Which record-keeping system is more accurate for documenting a patient's progress, paper or electronic?
There were mixed results after researchers reviewed 500 progress notes written by physicians at Beaumont Hospital in Royal Oak, Mich., as it transitioned to an electronic health record system.
“Inaccurate documentation was significantly higher in the EHR” by a rate of more than 5 to 1 (24.4% error rate with the EHR, 4.4% with paper), according to a study published in the Journal of the American Medical Association.
But in terms of expected physical examination findings, omissions were far more likely with paper notes compared with EHR notes (41.2% vs. 17.6%).
The study also found that error rates for resident physicians were a third lower than for attending physicians, (5.3% to 17.3%).
For the early part of the study period, the hospital was using an EHR from Epic Systems, but physicians were still using paper to initially document patient progress notes on paper charts, according to the study's lead author, Dr. Siddhartha Yadav, an attending physician in the internal medicine department at the hospital in suburban Detroit.
Those paper-based physician notes were then transcribed and placed into the electronic record. From July 1, 2012, forward, physicians documented directly to the patients' record in the EHR.
Researchers primarily looked for accuracy, inaccuracy and omission of information in the sample records, with secondary endpoints including the time of initiation of progress note, word count, number of systems documented, and accuracy based on level of training.
Nationwide in the physician informatics community, there is an ongoing discussion about how to best use the cut-and-paste functions built into EHRs. These tools enable a physician to update a record by populating a current record with data already in the EHR from previous encounters.
On the one hand, the functions aim to save physicians time. On the other, they can introduce errors and have even been attacked as a vehicle for committing billing fraud.
Some of the inaccuracies found in the Beaumont study resulted from copying and pasting of past notes into the record, repeating information that was no longer accurate for the patient's changed status, Yadav said.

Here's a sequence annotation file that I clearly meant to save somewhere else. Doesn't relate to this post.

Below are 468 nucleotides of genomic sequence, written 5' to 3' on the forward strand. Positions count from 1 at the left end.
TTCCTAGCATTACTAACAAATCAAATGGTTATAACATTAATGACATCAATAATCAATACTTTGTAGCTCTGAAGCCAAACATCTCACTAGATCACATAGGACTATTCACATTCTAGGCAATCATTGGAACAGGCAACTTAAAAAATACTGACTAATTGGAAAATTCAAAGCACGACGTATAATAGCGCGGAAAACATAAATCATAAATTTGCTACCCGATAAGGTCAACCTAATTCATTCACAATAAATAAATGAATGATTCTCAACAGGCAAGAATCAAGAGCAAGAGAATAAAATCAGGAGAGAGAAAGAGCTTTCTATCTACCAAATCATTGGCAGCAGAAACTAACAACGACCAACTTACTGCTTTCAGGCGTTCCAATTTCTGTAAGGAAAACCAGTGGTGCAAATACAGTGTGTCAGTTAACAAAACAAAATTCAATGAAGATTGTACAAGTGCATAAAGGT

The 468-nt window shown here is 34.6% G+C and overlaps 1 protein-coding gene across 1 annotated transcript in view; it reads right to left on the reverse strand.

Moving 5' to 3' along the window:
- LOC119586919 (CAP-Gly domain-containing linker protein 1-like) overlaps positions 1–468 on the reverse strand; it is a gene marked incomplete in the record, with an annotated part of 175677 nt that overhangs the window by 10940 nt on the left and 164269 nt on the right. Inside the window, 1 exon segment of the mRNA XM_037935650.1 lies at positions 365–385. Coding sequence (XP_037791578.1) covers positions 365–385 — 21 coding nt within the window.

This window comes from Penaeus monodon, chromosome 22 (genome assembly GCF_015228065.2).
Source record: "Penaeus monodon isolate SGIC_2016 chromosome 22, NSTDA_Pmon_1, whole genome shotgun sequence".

Other errors may have stemmed from failings of memory.
“The EHR allows you to copy and paste and there are default settings,” Yadav said. It also can bring up a template for an exam that's been already filled in by the physician and he or she is responsible for deleting items not—or no longer—relevant.
“In paper charts, you rounded and you went in and the chart was next to the patient and you documented at that time,” Yadev said. “With the electronic chart, you can go home and document later. How much do you remember? That's part of the problem.”
Yadev suggested two possible reasons the notes of residents scored higher than those of attendings – residents are under far more scrutiny and since they're younger, are often more computer savvy than their older overseers.
Yadev said he plans to do a follow up study to measure progress.
“Our study looks at the initial implementation,” he said. “Since then, we have been much more cautious about when we should copy and paste and make sure what we've pasted is accurate for that. There has been a lot of discussion about when is copy and pastes appropriate.”
“I don't think EHRs are going away,” he said. “It's not a problem with EHRs; it's how we use EHRs. We will improve.”